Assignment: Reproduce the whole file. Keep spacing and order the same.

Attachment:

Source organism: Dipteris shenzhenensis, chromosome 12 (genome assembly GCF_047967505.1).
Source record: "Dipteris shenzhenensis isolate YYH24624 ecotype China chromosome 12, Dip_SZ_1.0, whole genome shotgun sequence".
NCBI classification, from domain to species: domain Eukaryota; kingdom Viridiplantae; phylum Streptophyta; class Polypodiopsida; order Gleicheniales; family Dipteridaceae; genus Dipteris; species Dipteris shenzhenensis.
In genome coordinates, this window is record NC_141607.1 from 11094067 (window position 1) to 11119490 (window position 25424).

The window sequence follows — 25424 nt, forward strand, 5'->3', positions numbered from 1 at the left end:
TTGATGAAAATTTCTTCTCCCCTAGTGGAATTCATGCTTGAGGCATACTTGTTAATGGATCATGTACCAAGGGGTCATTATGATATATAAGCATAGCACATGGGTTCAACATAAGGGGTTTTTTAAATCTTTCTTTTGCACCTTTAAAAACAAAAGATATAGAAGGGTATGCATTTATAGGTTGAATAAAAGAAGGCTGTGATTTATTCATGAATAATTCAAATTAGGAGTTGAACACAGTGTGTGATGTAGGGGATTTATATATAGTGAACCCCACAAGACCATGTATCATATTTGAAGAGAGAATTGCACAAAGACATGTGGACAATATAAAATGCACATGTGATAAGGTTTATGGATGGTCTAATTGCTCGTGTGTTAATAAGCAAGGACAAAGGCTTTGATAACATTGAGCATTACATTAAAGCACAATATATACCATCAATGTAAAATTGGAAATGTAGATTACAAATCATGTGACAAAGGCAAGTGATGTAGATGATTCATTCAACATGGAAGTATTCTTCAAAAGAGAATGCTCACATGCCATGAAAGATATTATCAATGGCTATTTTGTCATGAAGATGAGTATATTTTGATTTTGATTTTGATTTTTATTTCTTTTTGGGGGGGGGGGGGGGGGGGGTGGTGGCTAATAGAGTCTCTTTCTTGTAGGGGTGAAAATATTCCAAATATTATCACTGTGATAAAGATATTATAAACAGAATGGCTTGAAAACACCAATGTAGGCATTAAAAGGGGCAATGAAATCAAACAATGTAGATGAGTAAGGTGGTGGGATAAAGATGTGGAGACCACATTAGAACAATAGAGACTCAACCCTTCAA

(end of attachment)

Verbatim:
Source organism: Dipteris shenzhenensis, chromosome 12 (genome assembly GCF_047967505.1).
Source record: "Dipteris shenzhenensis isolate YYH24624 ecotype China chromosome 12, Dip_SZ_1.0, whole genome shotgun sequence".
NCBI classification, from domain to species: domain Eukaryota; kingdom Viridiplantae; phylum Streptophyta; class Polypodiopsida; order Gleicheniales; family Dipteridaceae; genus Dipteris; species Dipteris shenzhenensis.
In genome coordinates, this window is record NC_141607.1 from 11094067 (window position 1) to 11119490 (window position 25424).

The window sequence follows — 25424 nt, forward strand, 5'->3', positions numbered from 1 at the left end:
TTGATGAAAATTTCTTCTCCCCTAGTGGAATTCATGCTTGAGGCATACTTGTTAATGGATCATGTACCAAGGGGTCATTATGATATATAAGCATAGCACATGGGTTCAACATAAGGGGTTTTTTAAATCTTTCTTTTGCACCTTTAAAAACAAAAGATATAGAAGGGTATGCATTTATAGGTTGAATAAAAGAAGGCTGTGATTTATTCATGAATAATTCAAATTAGGAGTTGAACACAGTGTGTGATGTAGGGGATTTATATATAGTGAACCCCACAAGACCATGTATCATATTTGAAGAGAGAATTGCACAAAGACATGTGGACAATATAAAATGCACATGTGATAAGGTTTATGGATGGTCTAATTGCTCGTGTGTTAATAAGCAAGGACAAAGGCTTTGATAACATTGAGCATTACATTAAAGCACAATATATACCATCAATGTAAAATTGGAAATGTAGATTACAAATCATGTGACAAAGGCAAGTGATGTAGATGATTCATTCAACATGGAAGTATTCTTCAAAAGAGAATGCTCACATGCCATGAAAGATATTATCAATGGCTATTTTGTCATGAAGATGAGTATATTTTGATTTTGATTTTGATTTTTATTTCTTTTTGGGGGGGGGGGGGGGGGGGGTGGTGGCTAATAGAGTCTCTTTCTTGTAGGGGTGAAAATATTCCAAATATTATCACTGTGATAAAGATATTATAAACAGAATGGCTTGAAAACACCAATGTAGGCATTAAAAGGGGCAATGAAATCAAACAATGTAGATGAGTAAGGTGGTGGGATAAAGATGTGGAGACCACATTAGAACAATAGAGACTCAACCCTTCAA